Saving for College in Trust Accounts: Paying Tax on Your Trust (page 3)
As you've no doubt figured out by now, putting money into a trust doesn't mean that you don't pay any tax on the income. Quite the contrary — all taxable income earned by a trust, in whatever form, is subject to applicable federal, state, and local income taxes. What you have to figure out is who pays the tax, how much has to be paid, and what you can do to make the taxes as minimal as possible.
Figuring Out Who Foots The Bill
What makes trust taxation interesting is figuring out who gets to pay the tax. If the trust is a revocable trust, or otherwise falls within the grantor rules (where the grantor retains at least some of the benefit of the assets inside the trust), the grantor includes the income on his income tax return and pays the tax. In certain situations, the trust may need to file its own income tax return, but in such cases, it shows only that the income will be reported on the grantor's return.
For all other trusts, the rules are more complex. Irrevocable trusts, such as Crummey trusts, Section 2053 (c) or (b) trusts for minors, and testamentary trusts, must file their own income tax returns. For trusts that make no distributions to beneficiaries, the tax return preparation is roughly the same as it is for an individual.
If a trust makes distributions to a beneficiary during the year, though, things change. A trust is an entity that the IRS refers to as flow-through or pass-through. Just as the income comes into the trust (in the form of interest, dividends, rents, business earnings) and then flows out of the trust to the beneficiary in the same form, the income tax liability that travels with the income flows into the trust and out to the beneficiary, who then has the responsibility to pay the tax. In every year in which a distribution is made, the trustee must provide to the trust beneficiary a copy of Schedule K-1 from the trust's income tax return, which provides the beneficiary with the breakdown into the various types of income he received during the year.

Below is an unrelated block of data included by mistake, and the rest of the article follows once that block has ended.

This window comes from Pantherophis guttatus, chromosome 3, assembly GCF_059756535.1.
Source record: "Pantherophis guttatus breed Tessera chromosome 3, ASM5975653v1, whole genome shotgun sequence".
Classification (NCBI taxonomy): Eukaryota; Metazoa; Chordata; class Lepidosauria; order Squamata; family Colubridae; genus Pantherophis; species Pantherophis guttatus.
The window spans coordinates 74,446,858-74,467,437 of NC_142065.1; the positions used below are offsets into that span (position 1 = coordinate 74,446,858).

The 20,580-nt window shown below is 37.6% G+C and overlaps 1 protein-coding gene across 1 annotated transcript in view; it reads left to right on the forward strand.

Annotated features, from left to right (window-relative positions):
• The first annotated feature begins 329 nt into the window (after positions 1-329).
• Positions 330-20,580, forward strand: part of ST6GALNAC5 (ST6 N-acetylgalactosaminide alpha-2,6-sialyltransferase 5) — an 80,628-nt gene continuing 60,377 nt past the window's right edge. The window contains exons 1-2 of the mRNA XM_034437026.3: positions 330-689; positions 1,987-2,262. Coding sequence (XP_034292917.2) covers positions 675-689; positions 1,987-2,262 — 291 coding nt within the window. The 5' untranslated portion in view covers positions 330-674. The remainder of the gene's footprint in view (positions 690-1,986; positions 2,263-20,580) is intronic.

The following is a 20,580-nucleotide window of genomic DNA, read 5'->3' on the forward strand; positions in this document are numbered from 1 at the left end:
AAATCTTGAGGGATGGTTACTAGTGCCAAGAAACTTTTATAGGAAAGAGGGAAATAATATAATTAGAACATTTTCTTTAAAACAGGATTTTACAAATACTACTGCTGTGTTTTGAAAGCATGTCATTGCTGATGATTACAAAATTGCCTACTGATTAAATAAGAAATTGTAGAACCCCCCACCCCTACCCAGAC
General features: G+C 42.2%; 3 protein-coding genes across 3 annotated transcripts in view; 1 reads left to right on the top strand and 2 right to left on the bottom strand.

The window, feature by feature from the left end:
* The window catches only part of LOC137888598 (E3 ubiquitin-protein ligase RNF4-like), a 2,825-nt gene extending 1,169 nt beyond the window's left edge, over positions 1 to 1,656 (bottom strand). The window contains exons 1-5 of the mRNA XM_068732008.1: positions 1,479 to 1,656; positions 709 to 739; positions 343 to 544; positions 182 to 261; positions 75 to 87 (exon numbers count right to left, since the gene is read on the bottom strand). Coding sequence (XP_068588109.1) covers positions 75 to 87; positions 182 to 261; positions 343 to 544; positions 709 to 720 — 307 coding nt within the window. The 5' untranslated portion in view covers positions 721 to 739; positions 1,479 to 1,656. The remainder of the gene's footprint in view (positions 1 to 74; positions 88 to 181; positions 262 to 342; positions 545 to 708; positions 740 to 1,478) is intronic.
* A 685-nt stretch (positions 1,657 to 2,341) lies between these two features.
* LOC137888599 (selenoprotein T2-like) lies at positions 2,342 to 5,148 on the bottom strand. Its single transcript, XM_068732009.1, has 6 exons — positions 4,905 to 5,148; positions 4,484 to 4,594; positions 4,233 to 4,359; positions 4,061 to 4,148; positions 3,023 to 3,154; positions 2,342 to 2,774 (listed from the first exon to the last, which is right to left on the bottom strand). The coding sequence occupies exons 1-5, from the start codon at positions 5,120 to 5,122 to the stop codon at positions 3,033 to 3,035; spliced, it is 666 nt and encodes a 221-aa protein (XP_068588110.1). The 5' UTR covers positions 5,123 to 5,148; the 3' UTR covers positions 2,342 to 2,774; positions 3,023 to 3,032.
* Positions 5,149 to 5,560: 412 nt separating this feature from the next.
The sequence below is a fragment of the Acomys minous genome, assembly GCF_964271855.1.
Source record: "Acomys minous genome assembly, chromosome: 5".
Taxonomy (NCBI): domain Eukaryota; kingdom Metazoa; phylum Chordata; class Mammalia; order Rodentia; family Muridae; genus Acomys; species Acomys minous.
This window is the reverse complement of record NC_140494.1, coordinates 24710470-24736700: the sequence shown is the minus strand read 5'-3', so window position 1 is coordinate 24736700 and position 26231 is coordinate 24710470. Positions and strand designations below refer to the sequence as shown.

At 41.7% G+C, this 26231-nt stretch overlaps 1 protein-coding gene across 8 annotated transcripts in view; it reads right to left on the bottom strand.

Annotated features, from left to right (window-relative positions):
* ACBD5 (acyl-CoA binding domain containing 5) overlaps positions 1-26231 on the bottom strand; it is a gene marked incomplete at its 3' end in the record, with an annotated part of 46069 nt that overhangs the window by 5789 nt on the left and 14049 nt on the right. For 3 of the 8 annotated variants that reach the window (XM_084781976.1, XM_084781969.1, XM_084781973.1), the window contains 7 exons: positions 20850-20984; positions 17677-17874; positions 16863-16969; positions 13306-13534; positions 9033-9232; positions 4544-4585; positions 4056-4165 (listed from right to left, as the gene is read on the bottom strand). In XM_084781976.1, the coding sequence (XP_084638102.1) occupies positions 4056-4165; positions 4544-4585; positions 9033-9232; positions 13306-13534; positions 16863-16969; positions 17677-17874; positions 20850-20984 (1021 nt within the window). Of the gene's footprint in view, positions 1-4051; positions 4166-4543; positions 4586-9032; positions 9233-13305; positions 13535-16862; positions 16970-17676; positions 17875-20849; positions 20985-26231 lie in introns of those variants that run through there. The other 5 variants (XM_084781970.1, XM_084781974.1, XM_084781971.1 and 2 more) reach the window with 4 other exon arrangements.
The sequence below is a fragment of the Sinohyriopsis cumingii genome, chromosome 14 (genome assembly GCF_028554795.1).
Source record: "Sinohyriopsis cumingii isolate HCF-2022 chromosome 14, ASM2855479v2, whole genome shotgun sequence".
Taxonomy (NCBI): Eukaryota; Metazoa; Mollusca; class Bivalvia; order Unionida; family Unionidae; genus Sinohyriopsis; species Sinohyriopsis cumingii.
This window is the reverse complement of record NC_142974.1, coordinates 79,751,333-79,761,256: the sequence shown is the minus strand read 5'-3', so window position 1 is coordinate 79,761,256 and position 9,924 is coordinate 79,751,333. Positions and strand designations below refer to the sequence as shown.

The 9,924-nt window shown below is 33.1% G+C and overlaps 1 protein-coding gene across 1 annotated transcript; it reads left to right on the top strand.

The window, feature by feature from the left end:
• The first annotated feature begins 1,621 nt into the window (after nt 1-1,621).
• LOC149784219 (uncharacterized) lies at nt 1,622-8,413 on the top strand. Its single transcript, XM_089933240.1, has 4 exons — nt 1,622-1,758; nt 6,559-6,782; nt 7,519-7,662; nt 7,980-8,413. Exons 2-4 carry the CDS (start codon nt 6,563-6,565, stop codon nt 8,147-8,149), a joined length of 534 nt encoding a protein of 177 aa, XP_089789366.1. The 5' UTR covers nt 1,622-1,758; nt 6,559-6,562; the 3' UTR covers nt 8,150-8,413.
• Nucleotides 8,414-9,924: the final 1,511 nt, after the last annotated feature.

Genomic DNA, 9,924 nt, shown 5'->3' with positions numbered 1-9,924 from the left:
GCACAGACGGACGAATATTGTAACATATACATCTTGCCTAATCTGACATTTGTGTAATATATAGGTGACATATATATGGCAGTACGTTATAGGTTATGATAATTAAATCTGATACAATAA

Running Through The Trust Tax Brackets
Although most trust tax laws do follow the individual tax rules very closely, there is one place with a huge discrepancy: where the tax bracket changes occur. Trusts aren't a very popular area with the IRS, and Congress generally considers trusts fair game when trying to balance its checkbook — after all, trusts don't vote.
Accordingly, the amount of income you need to go from the lowest income tax rate to the highest (the bracket ride) for non-grantor trusts is short, not-so-sweet, and very much to the point. For example, in 2003, a trust begins to pay income tax at the highest rate with only $9,350 of income (as compared to $311,950 for single individuals and married couples filing jointly). There is some relief, though — the new 15 percent top dividend and long-term capital gains rates created by the Jobs and Growth Tax Relief Reconciliation Act of 2003 apply to trusts as well as to individuals.
Obviously, when investing the assets in a trust, you want to make the most of the dividends and long-term capital gains tax rates, and rely less on other investments that produce income taxed at a higher rate. Municipal bonds are also very popular trust investments due to the tax-exempt nature of the interest. A great trust investment strategy is to buy investments that you expect will appreciate in value but that don't produce much income. When you finally sell, you'll pay the tax at the lower long-term capital gain tax rate rather than the rate on ordinary investment income.
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